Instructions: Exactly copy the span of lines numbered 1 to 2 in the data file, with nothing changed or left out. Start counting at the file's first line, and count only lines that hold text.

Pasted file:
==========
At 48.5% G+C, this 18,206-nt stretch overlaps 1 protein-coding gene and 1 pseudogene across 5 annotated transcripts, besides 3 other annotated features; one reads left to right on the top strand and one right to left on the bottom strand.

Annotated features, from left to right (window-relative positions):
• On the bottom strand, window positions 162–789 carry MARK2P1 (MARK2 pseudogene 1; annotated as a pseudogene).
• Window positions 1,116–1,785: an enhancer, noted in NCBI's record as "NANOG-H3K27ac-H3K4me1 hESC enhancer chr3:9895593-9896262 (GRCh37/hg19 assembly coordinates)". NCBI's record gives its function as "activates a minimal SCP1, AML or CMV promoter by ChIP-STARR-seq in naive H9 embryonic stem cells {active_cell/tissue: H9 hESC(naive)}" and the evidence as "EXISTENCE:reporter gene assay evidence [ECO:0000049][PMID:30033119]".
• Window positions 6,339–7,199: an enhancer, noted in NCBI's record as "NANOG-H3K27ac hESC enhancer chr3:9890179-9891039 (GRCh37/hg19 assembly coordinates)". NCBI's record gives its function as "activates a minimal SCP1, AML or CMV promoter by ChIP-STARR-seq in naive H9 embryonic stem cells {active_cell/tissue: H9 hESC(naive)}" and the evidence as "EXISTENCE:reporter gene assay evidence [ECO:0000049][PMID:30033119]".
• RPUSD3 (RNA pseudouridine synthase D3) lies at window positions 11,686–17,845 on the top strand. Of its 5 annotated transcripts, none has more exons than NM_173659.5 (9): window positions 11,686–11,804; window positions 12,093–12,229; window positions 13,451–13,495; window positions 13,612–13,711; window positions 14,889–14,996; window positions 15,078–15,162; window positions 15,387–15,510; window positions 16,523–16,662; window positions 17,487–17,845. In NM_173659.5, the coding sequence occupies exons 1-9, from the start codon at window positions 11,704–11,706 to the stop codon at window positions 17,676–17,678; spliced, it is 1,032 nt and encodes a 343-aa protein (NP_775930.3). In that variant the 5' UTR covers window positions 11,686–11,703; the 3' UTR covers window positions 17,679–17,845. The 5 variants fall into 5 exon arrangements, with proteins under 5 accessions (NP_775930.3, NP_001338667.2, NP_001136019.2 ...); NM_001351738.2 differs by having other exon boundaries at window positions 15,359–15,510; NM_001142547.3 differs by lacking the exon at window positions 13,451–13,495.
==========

At 48.5% G+C, this 18,206-nt stretch overlaps 1 protein-coding gene and 1 pseudogene across 5 annotated transcripts, besides 3 other annotated features; one reads left to right on the top strand and one right to left on the bottom strand.

Annotated features, from left to right (window-relative positions):